By Susan Troscinski
Millennials, Generation Xers and Baby Boomers. Three generations that couldn’t be more different. So why assume one retention strategy works for all? In this three-part series, we take a look at what each generation expects from a job and from an employer – what makes them thrive and, ultimately, what makes them stay.
In this first article, we explore strategies for retaining Millennials – the “me” generation born between 1978 and 1995. These 18- to 35-year-olds comprise the largest generation (75 million) after Boomers (80 million), compared to the Generation Xers (40 million). By the year 2025, they’ll make up three out of every four workers worldwide.
Millennials, or Generation Yers, are independent and innovative, success- and value-driven. For them, the world – and the competition – is just a click a way. And while traditional retention strategies awarding salary and benefits might play well with older generations, especially as they near their retirement years, those same incentives are a short-sighted strategy for retaining Millennials, who look at life – and work – much differently.
A wake-up call from Millennials
With a record number of Millennials entering the workforce, organizations who haven’t already given thought to customizing training opportunities, career paths, incentives and work responsibilities in ways that will keep this generation engaged need a clear wake-up call.
Proof is in the numbers: A recent poll of 233 human resource professionals from various industries conducted by Millennial Branding and Beyond.com found 30 percent of respondents indicating their organizations had lost 15 percent or more of their Millennial employees in the past year. And these figures come on the heels of recent Millennial Branding statistics showing 45 percent of companies experiencing high turnover among employees identified as Millennials – by a 2:1 margin compared to their older co-workers.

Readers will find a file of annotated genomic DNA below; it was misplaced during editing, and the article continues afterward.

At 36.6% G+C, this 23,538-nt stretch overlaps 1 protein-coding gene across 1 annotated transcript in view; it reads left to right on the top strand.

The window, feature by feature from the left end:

The Bureau of Labor Statistics backs up this trend, citing that the average job tenure across all industries is 6.2 years, with Millennials moving to their next job in just 4.6 years.
The majority of HR professionals surveyed by Millennial Branding said they see Gen Y workers leaving in search of a “good cultural fit”. Respondents also cited “better offers from another company” (30 percent), “professional goals aren’t aligned with the company” (27 percent), and “a lack of career opportunities” (13 percent) as common reasons why Millennial employees are leaving. And it comes with a cost – respondents said losing and replacing a Millennial employee costs a company between $15,000 and $25,000.
- Do Millennials Want to Work for Your Company? (shoretel.com)
- Millennials In The Workplace (thehartford.com)
- The Rise of the Millennial Workforce (intercall.com)
- 10 Ways Millennials Are Creating The Future Of Work (forbes.com)
- For Millennials, a Generational Divide (nytimes.com)
- Grandpa Looks at How (Not) to Market to Millennials (business2community.com)
- 8 Reasons Why Your Next Job Will Be a Freelance Project (hispanicbusiness.com)
- Are Millennials a Match for Public Service? (publicroadmap.wordpress.com)
- Building A Culture For Millennials [INFOGRAPHIC] (blogs.sap.com)